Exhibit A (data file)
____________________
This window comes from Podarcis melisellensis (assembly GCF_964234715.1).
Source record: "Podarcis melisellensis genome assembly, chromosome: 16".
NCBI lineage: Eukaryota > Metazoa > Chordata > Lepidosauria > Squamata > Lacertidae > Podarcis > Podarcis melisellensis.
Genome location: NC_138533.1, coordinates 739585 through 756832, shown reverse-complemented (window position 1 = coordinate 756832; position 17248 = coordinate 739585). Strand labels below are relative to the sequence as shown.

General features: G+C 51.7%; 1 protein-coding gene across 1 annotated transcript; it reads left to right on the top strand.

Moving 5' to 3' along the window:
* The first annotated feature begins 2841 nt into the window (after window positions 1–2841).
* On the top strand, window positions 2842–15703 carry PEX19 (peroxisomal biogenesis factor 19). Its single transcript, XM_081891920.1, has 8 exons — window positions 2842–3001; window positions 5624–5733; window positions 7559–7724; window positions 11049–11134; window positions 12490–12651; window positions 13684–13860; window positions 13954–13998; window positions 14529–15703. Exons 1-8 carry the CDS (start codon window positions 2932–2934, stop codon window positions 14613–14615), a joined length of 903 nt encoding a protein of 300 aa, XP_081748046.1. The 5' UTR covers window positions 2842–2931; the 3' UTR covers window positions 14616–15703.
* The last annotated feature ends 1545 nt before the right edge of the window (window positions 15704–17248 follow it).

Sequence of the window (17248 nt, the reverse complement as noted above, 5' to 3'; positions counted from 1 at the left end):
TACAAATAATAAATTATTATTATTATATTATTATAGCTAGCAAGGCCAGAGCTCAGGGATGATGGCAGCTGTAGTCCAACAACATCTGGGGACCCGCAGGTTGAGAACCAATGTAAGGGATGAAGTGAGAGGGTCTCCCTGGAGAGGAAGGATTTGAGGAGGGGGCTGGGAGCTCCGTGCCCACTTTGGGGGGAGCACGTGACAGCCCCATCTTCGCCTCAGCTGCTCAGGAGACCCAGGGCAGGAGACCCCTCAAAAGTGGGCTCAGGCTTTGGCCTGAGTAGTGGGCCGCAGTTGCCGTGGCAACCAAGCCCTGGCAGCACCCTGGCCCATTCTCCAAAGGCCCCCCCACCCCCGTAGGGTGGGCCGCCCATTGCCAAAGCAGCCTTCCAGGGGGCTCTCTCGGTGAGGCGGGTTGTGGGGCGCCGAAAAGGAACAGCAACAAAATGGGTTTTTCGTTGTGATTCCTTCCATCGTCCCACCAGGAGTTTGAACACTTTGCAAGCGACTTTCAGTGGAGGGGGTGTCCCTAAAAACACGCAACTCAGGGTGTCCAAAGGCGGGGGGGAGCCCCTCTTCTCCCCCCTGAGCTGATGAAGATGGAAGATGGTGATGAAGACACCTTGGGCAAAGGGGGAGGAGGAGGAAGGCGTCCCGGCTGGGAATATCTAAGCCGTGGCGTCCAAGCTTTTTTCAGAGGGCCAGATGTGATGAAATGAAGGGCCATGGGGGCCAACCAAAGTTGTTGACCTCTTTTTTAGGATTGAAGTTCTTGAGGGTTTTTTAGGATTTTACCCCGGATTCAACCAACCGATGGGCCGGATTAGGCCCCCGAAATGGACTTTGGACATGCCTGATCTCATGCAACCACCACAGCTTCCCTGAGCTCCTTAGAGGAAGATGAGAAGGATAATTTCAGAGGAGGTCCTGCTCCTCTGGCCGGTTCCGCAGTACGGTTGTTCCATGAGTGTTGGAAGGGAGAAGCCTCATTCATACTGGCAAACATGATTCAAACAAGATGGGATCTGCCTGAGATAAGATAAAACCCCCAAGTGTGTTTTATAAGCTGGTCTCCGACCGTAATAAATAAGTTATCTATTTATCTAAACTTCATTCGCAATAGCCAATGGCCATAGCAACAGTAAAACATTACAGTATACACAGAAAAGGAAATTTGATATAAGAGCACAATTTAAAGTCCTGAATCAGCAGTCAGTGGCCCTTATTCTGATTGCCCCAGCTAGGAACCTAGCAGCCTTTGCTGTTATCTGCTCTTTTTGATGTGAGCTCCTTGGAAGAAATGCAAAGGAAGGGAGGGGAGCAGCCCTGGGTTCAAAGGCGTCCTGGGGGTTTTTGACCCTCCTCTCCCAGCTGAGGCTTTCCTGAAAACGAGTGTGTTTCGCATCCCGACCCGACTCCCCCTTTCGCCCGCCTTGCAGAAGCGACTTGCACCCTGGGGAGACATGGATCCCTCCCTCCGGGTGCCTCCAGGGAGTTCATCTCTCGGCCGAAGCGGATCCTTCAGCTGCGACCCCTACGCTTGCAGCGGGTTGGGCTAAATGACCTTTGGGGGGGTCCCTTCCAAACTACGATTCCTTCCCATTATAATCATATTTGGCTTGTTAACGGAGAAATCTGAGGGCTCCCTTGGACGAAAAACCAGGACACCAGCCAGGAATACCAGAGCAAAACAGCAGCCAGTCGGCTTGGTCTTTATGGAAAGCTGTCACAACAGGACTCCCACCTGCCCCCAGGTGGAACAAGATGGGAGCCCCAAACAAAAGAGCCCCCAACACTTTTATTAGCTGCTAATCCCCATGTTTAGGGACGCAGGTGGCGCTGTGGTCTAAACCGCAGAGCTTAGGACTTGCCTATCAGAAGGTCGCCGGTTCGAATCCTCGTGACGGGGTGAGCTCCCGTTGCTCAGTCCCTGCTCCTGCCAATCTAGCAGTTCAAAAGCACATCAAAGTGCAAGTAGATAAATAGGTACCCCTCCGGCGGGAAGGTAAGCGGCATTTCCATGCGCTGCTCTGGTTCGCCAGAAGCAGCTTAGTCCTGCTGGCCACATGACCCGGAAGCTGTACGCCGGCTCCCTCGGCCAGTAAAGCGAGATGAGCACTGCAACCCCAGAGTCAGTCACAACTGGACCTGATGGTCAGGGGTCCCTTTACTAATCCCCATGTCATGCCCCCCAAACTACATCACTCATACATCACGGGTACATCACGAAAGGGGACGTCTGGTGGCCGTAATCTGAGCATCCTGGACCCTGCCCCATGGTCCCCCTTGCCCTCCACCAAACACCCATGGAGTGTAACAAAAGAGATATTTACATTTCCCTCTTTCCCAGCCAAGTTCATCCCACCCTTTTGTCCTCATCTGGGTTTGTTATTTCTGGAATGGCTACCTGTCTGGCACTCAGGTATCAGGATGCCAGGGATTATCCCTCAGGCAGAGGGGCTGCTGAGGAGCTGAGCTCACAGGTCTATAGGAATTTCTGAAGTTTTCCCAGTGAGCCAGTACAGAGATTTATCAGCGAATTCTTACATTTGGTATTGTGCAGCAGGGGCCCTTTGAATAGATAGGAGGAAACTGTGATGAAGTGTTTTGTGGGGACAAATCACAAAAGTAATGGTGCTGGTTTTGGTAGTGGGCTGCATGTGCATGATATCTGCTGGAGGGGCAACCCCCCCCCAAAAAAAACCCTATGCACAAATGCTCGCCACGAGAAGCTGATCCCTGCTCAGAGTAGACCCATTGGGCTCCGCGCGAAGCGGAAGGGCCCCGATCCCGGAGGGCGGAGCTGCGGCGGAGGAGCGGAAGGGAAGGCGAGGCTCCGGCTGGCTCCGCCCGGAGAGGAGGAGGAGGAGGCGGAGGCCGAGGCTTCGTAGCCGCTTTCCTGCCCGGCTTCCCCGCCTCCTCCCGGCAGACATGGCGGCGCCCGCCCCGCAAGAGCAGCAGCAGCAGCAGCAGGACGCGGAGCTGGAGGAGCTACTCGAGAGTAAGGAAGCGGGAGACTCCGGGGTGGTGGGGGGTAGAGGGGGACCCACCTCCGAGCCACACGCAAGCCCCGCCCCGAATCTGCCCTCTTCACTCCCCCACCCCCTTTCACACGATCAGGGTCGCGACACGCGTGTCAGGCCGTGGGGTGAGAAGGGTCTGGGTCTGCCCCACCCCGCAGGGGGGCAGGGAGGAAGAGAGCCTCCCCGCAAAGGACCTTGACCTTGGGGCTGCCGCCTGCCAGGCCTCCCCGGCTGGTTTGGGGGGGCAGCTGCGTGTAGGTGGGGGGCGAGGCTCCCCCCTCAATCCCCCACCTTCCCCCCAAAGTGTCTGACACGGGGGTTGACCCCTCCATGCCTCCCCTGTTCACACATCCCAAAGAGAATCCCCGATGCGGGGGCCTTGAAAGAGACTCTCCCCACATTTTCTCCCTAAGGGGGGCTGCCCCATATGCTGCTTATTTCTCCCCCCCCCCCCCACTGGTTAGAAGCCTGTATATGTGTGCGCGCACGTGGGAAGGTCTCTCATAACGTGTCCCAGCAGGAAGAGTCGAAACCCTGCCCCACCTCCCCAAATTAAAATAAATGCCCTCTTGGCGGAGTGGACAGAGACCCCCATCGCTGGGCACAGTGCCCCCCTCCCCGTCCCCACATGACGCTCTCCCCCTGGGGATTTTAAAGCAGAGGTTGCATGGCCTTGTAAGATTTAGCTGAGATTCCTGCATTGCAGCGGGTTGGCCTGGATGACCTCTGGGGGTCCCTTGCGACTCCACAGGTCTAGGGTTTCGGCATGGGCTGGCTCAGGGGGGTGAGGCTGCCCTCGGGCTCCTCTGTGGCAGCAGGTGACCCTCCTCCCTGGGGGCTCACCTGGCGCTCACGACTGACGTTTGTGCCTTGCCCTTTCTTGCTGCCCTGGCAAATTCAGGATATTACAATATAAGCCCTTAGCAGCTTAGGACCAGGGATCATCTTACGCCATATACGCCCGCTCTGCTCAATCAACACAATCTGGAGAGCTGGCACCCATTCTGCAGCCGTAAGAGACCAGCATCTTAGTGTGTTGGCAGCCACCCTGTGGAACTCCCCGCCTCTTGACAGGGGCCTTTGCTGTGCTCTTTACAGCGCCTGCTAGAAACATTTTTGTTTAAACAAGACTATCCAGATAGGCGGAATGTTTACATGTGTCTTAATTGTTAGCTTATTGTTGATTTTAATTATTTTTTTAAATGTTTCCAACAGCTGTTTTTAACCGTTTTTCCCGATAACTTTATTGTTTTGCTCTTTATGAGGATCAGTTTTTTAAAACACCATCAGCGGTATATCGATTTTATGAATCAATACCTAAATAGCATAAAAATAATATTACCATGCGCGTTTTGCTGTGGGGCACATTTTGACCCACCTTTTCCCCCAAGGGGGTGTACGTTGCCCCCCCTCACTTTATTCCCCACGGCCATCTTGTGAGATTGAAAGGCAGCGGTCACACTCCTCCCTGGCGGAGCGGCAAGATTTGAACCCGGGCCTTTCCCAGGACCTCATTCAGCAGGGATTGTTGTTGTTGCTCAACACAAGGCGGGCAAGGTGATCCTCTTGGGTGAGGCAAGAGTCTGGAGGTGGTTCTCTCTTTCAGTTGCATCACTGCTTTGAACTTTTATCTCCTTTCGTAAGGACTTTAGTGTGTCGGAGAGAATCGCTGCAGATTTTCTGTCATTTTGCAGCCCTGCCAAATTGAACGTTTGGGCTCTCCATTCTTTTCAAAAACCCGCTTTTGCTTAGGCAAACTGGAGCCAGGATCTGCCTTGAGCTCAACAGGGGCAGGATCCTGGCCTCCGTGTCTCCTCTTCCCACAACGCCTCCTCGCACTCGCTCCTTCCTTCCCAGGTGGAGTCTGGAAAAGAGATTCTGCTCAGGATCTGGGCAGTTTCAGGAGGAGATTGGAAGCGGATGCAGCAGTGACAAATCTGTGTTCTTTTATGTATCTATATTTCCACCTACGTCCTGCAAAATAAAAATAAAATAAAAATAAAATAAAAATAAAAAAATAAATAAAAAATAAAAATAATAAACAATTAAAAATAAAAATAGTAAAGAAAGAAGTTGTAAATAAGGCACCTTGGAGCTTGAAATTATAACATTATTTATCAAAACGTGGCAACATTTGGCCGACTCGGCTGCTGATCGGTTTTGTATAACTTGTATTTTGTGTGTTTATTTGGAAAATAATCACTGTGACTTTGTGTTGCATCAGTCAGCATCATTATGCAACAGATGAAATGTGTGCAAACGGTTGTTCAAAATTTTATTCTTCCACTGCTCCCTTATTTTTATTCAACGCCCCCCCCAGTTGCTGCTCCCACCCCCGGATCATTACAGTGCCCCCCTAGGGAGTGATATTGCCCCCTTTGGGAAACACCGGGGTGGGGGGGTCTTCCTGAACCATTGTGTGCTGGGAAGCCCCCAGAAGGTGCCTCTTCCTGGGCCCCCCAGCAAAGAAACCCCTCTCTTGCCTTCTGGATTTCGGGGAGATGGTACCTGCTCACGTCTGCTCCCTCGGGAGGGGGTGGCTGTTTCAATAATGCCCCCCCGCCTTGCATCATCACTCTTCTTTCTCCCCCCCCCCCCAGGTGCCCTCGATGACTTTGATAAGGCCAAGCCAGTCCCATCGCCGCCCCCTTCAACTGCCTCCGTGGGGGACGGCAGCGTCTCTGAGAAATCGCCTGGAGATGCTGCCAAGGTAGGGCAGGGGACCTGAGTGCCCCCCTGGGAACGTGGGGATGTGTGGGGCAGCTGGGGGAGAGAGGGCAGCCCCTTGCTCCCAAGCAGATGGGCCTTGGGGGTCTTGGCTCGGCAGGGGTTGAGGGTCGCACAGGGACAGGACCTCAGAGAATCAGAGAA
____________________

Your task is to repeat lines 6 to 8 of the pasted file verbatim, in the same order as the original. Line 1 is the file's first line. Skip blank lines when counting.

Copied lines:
Moving 5' to 3' along the window:
* The first annotated feature begins 2841 nt into the window (after window positions 1–2841).
* On the top strand, window positions 2842–15703 carry PEX19 (peroxisomal biogenesis factor 19). Its single transcript, XM_081891920.1, has 8 exons — window positions 2842–3001; window positions 5624–5733; window positions 7559–7724; window positions 11049–11134; window positions 12490–12651; window positions 13684–13860; window positions 13954–13998; window positions 14529–15703. Exons 1-8 carry the CDS (start codon window positions 2932–2934, stop codon window positions 14613–14615), a joined length of 903 nt encoding a protein of 300 aa, XP_081748046.1. The 5' UTR covers window positions 2842–2931; the 3' UTR covers window positions 14616–15703.